How a dog helps treat Parkinson’s Disease- Term life


ASTONISHED medics have revealed a remarkable treatment for Parkinson’s disease – a PET DOG.

Incredible improvements in a 28-year-old woman with the brain disease have been credited to her pooch.

Three years after being diagnosed, she was taking large doses of four different drugs a day to control symptoms.

She also had a morphine pump for 14 hours a day and was deteriorating fast.

But after being given a highland terrier by a friend, doctors reported major improvements in symptoms and a drop in the drugs she needed.

Amazingly, she no longer needed her daily morphine.

Doctors at Imperial College London, who report her case in the Journal Of Neurology, said: “Remarkably sustained benefits occurred, with improvement in her walking and symptoms including appetite, sleep and bowel function, as well as socialisation.”

Docs are unsure how the dog had such a dramatic effect, but they say that having to walk, feed and look after the pet encouraged her to exercise regularly.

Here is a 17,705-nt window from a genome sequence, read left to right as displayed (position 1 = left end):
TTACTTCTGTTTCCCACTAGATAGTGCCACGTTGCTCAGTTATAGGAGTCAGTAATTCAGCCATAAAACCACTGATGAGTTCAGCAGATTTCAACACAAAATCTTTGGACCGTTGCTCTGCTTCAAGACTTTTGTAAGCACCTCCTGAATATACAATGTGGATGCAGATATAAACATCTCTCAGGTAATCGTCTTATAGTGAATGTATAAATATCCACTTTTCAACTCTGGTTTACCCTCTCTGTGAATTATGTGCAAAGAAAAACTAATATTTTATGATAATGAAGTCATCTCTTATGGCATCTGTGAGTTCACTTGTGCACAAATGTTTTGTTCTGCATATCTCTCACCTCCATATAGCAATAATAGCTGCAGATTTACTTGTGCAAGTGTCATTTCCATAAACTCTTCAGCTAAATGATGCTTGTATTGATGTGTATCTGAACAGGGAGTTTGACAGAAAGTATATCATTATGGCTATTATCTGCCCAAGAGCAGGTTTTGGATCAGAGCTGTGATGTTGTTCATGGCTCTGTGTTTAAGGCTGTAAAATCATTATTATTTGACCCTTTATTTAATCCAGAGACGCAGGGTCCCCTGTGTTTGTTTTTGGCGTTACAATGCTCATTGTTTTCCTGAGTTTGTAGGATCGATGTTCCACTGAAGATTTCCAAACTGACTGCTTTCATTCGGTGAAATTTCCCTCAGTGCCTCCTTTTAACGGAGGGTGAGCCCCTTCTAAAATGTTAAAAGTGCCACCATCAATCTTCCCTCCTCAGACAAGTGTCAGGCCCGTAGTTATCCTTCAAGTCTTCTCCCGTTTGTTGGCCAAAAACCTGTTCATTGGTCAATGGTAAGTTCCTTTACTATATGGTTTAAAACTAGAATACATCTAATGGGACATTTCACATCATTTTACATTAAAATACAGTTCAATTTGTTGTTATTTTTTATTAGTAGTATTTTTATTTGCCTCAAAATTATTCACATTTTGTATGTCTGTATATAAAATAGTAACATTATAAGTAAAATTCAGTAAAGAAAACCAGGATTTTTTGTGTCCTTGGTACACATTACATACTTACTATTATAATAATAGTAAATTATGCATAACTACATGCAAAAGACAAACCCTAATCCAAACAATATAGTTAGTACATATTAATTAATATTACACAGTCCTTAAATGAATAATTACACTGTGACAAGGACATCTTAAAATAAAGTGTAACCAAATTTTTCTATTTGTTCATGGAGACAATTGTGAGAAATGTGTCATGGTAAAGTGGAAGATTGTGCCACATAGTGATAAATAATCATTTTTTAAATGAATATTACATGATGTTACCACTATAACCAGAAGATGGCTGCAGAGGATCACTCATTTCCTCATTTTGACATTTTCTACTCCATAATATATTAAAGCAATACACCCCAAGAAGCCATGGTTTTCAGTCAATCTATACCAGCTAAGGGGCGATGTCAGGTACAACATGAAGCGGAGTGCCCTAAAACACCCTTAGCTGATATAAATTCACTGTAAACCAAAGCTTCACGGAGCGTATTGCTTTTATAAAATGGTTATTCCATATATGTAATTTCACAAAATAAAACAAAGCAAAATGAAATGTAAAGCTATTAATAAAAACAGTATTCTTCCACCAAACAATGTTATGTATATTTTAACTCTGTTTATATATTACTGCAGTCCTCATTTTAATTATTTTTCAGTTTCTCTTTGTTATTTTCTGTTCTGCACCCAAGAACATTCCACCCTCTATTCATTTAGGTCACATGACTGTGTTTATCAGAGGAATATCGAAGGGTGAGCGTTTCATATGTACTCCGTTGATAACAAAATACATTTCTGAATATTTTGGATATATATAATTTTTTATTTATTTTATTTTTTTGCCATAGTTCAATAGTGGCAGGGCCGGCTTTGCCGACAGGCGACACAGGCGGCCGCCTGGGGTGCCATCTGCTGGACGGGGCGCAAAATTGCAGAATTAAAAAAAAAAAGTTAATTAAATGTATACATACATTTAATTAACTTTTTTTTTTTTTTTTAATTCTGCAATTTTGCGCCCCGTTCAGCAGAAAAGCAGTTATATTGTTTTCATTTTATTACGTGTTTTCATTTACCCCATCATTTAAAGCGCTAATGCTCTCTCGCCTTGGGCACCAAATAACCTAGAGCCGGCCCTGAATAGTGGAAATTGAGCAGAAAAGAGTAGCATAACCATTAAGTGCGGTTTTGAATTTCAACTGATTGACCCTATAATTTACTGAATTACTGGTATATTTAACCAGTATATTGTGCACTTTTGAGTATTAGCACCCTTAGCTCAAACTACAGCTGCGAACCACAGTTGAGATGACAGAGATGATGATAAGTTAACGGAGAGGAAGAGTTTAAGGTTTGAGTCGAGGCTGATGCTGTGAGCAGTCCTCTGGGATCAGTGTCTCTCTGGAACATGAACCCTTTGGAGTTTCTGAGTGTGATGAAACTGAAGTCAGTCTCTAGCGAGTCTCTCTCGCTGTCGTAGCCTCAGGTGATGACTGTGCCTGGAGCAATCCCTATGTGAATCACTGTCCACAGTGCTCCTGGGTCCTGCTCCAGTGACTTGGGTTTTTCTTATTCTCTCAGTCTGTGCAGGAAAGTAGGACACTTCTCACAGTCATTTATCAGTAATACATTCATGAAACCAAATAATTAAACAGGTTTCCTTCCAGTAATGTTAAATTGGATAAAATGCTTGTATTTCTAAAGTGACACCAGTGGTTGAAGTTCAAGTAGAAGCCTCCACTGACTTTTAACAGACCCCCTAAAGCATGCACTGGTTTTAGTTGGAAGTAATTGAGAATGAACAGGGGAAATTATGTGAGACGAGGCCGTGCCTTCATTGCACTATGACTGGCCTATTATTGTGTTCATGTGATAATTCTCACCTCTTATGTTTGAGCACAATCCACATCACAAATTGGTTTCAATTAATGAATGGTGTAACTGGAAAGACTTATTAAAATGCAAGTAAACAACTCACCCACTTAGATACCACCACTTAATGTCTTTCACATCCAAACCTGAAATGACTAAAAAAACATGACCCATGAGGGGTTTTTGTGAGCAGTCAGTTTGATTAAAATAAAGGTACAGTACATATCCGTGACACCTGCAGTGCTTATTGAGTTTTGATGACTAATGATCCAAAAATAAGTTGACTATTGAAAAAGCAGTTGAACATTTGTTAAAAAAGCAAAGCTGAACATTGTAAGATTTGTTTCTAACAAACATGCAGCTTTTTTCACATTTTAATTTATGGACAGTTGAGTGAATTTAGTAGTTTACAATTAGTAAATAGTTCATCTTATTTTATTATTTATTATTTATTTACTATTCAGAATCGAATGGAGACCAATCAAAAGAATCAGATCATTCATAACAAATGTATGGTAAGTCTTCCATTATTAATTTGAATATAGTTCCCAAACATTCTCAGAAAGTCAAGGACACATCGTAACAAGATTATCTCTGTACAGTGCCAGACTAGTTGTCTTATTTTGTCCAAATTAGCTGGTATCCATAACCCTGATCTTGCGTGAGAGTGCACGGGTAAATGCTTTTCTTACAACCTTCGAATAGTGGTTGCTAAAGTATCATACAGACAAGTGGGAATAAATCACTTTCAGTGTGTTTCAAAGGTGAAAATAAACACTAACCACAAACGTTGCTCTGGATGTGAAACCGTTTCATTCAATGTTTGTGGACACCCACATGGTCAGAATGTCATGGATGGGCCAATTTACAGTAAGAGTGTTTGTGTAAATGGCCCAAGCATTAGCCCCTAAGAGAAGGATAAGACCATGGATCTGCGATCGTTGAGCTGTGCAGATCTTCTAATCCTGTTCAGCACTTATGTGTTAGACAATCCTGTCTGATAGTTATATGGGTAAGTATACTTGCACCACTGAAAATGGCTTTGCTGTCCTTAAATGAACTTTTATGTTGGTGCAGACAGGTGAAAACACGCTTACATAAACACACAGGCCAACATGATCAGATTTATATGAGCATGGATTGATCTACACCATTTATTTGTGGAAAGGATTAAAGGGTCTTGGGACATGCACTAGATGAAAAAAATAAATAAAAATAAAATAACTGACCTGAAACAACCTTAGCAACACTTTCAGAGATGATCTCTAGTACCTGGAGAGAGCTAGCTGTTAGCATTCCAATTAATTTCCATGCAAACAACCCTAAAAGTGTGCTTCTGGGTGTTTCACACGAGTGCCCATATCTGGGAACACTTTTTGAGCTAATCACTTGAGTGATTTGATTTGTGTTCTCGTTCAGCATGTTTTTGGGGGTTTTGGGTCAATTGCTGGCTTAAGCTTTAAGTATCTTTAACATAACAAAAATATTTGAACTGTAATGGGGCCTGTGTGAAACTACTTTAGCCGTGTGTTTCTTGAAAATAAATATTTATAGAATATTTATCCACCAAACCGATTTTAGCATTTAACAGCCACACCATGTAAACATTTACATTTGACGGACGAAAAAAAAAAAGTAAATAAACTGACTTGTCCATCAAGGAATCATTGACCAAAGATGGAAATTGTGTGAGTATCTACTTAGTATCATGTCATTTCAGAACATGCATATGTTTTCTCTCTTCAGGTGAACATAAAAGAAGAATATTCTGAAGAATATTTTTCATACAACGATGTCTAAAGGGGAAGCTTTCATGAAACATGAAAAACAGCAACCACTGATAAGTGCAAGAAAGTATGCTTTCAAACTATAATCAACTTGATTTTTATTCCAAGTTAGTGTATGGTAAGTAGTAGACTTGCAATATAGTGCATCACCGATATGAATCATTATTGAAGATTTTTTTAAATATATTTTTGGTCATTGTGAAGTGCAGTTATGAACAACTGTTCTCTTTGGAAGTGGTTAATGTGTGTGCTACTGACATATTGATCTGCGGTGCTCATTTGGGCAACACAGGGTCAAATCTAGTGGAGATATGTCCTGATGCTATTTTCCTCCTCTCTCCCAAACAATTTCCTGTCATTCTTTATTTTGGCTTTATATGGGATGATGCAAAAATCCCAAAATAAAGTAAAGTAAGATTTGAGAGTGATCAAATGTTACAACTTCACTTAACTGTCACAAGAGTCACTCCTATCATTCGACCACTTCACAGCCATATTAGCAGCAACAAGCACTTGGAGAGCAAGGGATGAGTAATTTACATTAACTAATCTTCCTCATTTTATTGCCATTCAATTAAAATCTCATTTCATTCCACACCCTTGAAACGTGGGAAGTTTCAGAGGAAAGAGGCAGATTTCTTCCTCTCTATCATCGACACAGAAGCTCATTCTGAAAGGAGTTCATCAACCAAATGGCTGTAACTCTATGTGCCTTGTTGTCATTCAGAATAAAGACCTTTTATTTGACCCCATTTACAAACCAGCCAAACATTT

One theory is that the responsibility of looking after the dog and the exercise involved may have had an effect on dopamine, the brain chemical involved in both the movement and thinking areas of the brain.

It is the loss of dopamine-producing cells in the brain that leads to Parkinson’s and some drugs used to treat it stimulate areas of the brain that produce the chemical.


Having the pet may have led to a stimulation of dopamine-producing cells in a similar way.

It is the first time these kind of effects have been reported in Parkinson’s, but pets have been shown to have other health benefits too.

And it’s not just dogs. Cats, rabbits and even goldfish can cut the risk of allergies in children, lower the chances of developing hayfever and reduce blood pressure. . .

HEART ATTACK: Having pets lowers the risk of dying after a heart attack by three per cent, according to a report from Purdue University in America.

ALLERGY: Children exposed to two or more dogs or cats during the first year of life were 66 to 77 per cent less likely to have any allergies, a study at the Medical College Of Georgia, USA, found.

DEPRESSION: Researchers at the University Of Missouri found levels of serotonin increased after owners stroked their dogs. Antidepressants work by increasing levels of the same brain chemical.

HAYFEVER: The allergy, which effects around 15 per cent of people in the UK, is 30 per cent lower among cat owners, according to Japan’s Himeji Medical Association.

ECZEMA: Children with dogs in the home for the first three years of life were half as likely to develop eczema, Marshfield Clinic in America found.

BLOOD PRESSURE: One study at the Baker Medical Research Institute, Australia, showed pet owners had significantly lower blood pressure than non-owners.


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